Canadian management theorist and consultant. He pursued an academic career at McGill University in Montreal, after receiving his doctorate from the Massachusetts Institute of Technology (MIT) in 1968. He held the Bronfman chair in the Faculty of Management from 1982, until he was appointed the Cleghorn Professor of Management Studies in 1996. He holds numerous honours and awards, including the Distinguished Scholar Award for Contributions to Management from the Academy of Management in 2000.
In his first book, The Nature of Managerial Work (1973), Mintzberg exposed many of the myths surrounding senior management; previous research had concentrated on the people managed by managers and the structure of organizations rather than the day-to-day reality of managerial behaviour and performance. His concept of strategy emerging rather than being a wholly deliberate process is an important contribution to management thinking. He has challenged conventional strategic planning and also the business schools that teach it. He was also a principal architect and director of the International Masters Program in Practising Management, launched in 1995.
Mintzberg was born in Michigan. He graduated in mechanical engineering from McGill University in 1961 and worked in Operational Research at the Canadian National Railways until 1963, before going to MIT's Sloan School of Management, from where he received a PhD. In The Nature of Managerial Work, Mintzberg examined how managers actually worked. His research demonstrated that they spent most of their time responding to current issues and crises, and were not far-sighted strategists carefully planning their next move. From this, he identified the real work roles as interpersonal, such as leadership; information, as in communication; and decision-making. He also identified, in The Structuring of Organizations (1979), five types of ‘ideal’ organizational structure: simple, machine, professional, divisional, and adhocracy (a temporary structure).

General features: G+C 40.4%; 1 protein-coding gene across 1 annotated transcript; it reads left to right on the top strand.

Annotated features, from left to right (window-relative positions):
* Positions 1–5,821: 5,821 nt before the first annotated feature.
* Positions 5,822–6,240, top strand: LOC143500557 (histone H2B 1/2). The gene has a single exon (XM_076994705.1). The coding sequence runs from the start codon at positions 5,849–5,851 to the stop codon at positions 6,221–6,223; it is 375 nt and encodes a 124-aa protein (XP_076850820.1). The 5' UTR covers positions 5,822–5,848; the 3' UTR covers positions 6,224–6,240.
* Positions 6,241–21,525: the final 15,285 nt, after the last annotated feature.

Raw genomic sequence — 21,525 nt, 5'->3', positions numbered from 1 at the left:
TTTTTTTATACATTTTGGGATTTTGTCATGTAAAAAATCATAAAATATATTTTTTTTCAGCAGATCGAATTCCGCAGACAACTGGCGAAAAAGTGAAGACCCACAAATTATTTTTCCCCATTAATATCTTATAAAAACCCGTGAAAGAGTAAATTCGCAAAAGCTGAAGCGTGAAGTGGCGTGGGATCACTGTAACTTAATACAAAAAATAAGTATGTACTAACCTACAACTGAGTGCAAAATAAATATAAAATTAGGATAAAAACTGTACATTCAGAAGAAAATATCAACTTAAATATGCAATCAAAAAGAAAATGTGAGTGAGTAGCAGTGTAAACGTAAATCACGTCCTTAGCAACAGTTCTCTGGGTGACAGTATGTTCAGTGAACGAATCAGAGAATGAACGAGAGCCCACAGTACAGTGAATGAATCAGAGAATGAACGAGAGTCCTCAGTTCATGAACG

In The Rise and Fall of Strategic Planning (1994) Mintzberg argued that planning was concerned with collecting statistics and analysis, but that strategy was a creative process, sometimes simply a ‘great vision’. Effective strategists do not abstract themselves from the daily detail but use their experience, contacts, and initiative ‘to abstract the strategic messages’. He went on to criticize management education, describing business schools as obsessed with ‘cerebral management’, training people who were not managers, such as financial analysts, to become leaders. Since 1993 he has collaborated with business schools in Canada, England, France, India, and Japan to develop new approaches to management education. The International Masters Program in Practising Management was launched in 1995 to offer masters level training to practising managers in order ‘to teach real executives how to deal with real problems’.
Mintzberg is a visiting professor at INSEAD, France's leading business school, and was president of the Strategic Management Society (1988–91).
His other publications include Mintzberg on Management: Inside Our Strange World of Organizations (1989); Strategy Safari: A Guided Tour Through The Wilds of Strategic Management (1998); and Why I Hate Flying (2001).